By Michael Capuzzo
The world’s greatest detectives do their secret work in a grand, wood-paneled Victorian dining room in the shadow of Independence Hall. They meet monthly in Philadelphia from around the world, Scotland Yard and Interpol agents, FBI, NYPD, Egyptian army captains, mafia-busters, Al Qaeda hunters, investigators of the JFK and RFK assassinations, the finest collection of forensic specialists ever assembled — CSI to the tenth power, and real.
After a four-course white-tablecloth lunch, the fifth course is a murder. The bloodied victim appears on a power-point screen, and the room falls hushed. Each month it is a daunting case that has gone cold for years, a sad tale of embarrassed cops, suffering families, and unrepentant killers too smart for the system. Until now.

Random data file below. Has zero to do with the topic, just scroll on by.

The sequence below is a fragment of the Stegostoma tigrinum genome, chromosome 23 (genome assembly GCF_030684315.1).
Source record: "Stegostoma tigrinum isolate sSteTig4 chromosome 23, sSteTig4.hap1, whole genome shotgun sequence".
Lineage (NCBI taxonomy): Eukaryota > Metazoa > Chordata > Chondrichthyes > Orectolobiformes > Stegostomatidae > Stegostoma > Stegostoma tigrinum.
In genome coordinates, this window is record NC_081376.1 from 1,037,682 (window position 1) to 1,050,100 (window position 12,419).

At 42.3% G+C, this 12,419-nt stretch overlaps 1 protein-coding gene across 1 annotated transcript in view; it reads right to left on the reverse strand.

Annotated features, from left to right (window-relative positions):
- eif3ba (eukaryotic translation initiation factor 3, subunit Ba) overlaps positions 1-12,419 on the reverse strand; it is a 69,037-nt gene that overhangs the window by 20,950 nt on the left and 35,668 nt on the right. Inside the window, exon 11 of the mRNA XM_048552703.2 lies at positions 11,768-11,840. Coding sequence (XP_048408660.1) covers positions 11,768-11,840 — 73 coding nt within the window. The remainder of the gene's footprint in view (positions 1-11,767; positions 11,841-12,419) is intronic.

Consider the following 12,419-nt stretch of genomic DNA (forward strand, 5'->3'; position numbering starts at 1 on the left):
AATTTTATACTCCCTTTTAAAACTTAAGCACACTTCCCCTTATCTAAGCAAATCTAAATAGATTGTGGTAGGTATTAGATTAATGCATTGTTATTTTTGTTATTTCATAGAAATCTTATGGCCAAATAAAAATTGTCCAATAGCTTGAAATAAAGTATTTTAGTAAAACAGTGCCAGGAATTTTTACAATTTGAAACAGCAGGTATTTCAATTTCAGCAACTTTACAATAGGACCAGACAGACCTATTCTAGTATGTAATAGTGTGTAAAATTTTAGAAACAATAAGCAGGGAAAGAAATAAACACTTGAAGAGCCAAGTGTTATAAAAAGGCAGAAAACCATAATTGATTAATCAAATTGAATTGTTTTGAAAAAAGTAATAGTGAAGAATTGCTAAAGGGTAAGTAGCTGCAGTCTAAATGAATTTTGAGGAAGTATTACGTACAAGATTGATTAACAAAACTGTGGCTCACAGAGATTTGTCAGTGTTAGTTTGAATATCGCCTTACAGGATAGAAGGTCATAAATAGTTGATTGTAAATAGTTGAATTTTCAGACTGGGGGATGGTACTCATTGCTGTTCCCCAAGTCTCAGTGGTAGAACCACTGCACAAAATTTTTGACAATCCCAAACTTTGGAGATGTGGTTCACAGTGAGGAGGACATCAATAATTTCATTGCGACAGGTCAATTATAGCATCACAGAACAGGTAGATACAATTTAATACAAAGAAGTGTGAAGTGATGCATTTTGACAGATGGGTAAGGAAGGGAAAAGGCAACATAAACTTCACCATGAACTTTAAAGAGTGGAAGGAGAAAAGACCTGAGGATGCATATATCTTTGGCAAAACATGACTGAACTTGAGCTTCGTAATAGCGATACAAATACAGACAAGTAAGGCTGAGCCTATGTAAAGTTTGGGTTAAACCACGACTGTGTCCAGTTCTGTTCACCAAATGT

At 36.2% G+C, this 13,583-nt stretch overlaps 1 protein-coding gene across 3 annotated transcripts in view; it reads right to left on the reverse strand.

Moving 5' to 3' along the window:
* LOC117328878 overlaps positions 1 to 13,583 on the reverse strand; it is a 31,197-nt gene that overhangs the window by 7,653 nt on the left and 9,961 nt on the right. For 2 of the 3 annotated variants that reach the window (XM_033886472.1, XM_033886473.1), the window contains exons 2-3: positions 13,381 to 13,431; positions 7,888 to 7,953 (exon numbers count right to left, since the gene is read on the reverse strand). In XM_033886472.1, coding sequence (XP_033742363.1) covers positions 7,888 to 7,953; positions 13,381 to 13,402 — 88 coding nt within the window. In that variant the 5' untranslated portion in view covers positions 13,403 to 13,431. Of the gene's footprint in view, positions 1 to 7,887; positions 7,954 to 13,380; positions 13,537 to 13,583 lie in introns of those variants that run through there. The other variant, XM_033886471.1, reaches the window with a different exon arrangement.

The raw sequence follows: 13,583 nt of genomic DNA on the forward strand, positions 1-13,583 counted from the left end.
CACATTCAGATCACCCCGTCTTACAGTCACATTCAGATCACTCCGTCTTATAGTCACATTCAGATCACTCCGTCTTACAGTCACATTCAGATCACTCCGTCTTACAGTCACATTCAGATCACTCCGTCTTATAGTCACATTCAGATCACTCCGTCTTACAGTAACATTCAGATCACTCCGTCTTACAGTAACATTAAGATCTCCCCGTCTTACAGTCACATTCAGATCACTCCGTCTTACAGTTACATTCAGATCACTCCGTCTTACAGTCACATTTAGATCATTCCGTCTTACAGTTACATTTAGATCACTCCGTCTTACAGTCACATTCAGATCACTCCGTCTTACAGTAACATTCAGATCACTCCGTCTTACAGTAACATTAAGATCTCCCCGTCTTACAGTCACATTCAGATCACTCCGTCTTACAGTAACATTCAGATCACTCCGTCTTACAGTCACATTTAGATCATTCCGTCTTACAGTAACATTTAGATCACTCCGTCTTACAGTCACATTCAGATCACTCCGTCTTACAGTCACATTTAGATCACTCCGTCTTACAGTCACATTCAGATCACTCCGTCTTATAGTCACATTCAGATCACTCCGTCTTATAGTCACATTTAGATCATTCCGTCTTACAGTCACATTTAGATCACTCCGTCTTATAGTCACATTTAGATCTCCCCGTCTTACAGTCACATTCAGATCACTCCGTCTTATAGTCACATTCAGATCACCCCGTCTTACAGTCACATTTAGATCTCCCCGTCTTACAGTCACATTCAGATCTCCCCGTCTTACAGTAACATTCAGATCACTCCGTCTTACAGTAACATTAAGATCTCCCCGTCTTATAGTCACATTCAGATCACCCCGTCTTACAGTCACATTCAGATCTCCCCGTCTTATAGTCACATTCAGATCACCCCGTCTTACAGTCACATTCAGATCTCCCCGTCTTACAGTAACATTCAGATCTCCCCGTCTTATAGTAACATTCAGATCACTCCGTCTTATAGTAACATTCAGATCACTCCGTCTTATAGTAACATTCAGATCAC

They are the Vidocq Society, the private club of pro bono crime-fighting avengers who assist police and families because the world has gone mad and somebody has to do something. For twenty years they have worked quietly as both armchair detectives and field agents redeeming the suffering and routing fugitive killers, putting them behind bars.
In a shadowy corner a bronze bust, the visage wide and arrogant, of the 19th Century detective Eugene Francois watches the proceedings.
I spent seven years reporting their story for the nonfiction book, The Murder Room: The Heirs of Sherlock Holmes Gather to Solve the World’s Most Perplexing Cold Cases. I was stunned at the passion for justice that animated these 82 men and women – one for each year of Vidocq’s life. I saw them laboring in the present for a better future and thought I had captured the story.